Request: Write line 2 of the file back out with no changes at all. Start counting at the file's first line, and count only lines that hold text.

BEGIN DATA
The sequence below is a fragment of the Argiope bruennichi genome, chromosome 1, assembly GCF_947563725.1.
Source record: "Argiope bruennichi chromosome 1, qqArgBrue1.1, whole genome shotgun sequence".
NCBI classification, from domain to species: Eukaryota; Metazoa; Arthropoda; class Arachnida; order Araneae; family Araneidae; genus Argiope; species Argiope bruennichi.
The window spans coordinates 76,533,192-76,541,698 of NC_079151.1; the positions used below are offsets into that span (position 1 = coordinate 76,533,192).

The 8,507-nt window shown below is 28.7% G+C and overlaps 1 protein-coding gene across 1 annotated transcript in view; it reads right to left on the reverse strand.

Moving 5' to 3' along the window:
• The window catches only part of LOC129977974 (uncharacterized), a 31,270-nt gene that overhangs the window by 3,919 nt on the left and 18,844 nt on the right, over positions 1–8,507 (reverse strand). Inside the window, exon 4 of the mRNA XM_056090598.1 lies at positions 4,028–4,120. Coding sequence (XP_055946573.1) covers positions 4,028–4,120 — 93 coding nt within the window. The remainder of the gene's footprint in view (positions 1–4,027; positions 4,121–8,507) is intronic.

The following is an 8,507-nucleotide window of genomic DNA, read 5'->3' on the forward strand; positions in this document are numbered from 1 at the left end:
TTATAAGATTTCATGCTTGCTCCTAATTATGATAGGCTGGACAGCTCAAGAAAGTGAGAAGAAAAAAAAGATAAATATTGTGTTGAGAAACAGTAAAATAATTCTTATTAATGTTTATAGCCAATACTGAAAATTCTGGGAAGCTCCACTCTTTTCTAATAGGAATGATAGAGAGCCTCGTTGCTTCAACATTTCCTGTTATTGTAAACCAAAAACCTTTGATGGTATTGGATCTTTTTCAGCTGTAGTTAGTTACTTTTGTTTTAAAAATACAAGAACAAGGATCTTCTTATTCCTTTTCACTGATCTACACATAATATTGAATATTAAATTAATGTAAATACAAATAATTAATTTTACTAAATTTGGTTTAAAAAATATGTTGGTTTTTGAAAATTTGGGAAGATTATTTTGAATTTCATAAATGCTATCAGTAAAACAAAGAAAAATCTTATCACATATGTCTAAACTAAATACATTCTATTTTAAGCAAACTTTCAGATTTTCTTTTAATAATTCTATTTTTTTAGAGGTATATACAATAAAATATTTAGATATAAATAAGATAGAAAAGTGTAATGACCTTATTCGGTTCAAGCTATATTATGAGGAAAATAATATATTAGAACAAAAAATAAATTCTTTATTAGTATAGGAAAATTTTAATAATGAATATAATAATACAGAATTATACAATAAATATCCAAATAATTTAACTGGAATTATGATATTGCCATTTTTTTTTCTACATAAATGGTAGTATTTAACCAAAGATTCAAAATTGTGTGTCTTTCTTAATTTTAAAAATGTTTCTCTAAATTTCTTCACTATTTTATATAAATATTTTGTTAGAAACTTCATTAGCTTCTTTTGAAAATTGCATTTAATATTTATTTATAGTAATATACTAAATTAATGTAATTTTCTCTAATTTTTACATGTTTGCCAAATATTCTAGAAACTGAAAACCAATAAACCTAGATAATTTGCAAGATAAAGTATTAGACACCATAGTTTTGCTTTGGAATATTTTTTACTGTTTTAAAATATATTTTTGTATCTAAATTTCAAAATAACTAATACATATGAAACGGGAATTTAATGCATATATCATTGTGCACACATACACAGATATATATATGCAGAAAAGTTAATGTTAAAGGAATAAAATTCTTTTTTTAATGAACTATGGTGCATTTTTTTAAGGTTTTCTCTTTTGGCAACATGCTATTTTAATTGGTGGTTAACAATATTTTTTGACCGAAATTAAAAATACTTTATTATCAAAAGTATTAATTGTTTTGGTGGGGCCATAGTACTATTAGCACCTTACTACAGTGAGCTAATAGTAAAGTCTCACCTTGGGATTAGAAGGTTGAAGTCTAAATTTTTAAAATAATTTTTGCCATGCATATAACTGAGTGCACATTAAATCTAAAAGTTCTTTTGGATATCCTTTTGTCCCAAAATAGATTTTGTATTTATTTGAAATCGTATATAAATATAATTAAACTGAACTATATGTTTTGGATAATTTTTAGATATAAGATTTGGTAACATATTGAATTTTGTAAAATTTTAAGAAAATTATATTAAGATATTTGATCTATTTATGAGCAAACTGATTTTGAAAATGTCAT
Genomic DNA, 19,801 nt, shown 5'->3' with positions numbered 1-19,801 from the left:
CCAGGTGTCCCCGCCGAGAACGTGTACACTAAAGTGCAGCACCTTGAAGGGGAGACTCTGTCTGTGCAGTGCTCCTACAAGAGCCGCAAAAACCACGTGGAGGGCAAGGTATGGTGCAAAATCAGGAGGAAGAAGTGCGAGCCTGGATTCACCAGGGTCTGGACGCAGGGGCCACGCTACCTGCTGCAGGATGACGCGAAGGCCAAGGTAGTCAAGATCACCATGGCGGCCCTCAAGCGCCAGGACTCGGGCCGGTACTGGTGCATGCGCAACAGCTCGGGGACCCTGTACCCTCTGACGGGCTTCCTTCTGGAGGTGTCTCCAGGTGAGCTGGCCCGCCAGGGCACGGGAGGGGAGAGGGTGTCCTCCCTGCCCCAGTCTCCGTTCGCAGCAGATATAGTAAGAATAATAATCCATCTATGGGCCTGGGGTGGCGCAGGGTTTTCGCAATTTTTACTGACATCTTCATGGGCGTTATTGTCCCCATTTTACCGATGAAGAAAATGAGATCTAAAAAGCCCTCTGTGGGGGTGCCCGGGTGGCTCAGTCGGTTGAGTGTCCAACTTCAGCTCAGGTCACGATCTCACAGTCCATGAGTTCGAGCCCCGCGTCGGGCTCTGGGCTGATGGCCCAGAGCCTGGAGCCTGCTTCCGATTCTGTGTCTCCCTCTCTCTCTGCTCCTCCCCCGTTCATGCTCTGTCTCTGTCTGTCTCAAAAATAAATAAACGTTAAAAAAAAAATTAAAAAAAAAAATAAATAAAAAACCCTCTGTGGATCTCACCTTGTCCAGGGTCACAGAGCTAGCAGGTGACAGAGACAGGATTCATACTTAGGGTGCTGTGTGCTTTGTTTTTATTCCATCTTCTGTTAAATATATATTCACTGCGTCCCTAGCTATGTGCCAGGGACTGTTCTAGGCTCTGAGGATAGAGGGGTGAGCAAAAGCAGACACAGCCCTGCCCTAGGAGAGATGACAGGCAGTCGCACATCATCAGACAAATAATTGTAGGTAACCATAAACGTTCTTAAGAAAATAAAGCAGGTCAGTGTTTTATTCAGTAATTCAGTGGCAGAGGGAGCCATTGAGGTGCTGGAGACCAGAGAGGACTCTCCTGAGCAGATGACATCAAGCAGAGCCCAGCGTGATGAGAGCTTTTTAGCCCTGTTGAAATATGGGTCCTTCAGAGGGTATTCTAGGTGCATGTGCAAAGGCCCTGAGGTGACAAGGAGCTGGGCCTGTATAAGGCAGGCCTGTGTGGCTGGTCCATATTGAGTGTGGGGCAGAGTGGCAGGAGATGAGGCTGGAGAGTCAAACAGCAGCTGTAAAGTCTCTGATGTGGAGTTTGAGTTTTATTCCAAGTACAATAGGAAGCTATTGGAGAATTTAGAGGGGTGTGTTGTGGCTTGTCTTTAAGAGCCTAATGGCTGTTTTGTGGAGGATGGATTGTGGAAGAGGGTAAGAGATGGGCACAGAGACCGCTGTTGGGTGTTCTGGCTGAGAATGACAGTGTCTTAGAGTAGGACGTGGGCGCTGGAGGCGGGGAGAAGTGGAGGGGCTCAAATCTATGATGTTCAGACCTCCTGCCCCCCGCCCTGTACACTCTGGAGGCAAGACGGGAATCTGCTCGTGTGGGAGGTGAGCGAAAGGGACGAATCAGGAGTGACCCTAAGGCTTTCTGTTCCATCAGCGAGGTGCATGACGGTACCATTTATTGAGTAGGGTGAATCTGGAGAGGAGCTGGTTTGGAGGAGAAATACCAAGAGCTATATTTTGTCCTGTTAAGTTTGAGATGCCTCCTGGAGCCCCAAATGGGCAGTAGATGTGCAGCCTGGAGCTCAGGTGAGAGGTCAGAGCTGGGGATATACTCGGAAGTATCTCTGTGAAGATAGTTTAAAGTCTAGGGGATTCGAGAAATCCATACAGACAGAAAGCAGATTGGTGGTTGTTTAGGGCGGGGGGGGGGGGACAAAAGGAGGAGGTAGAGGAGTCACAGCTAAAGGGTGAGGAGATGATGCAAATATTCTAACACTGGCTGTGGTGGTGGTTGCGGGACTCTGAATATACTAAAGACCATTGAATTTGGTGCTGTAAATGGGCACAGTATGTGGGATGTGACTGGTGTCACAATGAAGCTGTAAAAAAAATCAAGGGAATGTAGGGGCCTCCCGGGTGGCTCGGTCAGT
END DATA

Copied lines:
Source record: "Argiope bruennichi chromosome 1, qqArgBrue1.1, whole genome shotgun sequence".